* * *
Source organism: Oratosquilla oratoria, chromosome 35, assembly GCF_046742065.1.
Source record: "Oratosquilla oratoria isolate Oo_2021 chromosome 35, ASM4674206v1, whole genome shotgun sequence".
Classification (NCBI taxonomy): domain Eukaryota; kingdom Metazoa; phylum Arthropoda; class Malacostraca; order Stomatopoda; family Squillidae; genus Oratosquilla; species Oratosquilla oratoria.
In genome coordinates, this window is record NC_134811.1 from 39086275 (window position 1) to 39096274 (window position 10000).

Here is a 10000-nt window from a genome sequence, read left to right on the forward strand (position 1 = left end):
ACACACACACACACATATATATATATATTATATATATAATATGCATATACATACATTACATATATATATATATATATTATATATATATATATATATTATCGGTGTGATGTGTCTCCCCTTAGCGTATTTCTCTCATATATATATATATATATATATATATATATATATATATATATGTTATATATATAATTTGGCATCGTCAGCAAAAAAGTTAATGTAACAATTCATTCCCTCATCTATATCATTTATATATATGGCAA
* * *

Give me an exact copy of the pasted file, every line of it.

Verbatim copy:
Source organism: Oratosquilla oratoria, chromosome 35, assembly GCF_046742065.1.
Source record: "Oratosquilla oratoria isolate Oo_2021 chromosome 35, ASM4674206v1, whole genome shotgun sequence".
Classification (NCBI taxonomy): domain Eukaryota; kingdom Metazoa; phylum Arthropoda; class Malacostraca; order Stomatopoda; family Squillidae; genus Oratosquilla; species Oratosquilla oratoria.
In genome coordinates, this window is record NC_134811.1 from 39086275 (window position 1) to 39096274 (window position 10000).

Here is a 10000-nt window from a genome sequence, read left to right on the forward strand (position 1 = left end):
ACACACACACACACATATATATATATATTATATATATAATATGCATATACATACATTACATATATATATATATATATTATATATATATATATATATTATCGGTGTGATGTGTCTCCCCTTAGCGTATTTCTCTCATATATATATATATATATATATATATATATATATATATATATGTTATATATATAATTTGGCATCGTCAGCAAAAAAGTTAATGTAACAATTCATTCCCTCATCTATATCATTTATATATATGGCAA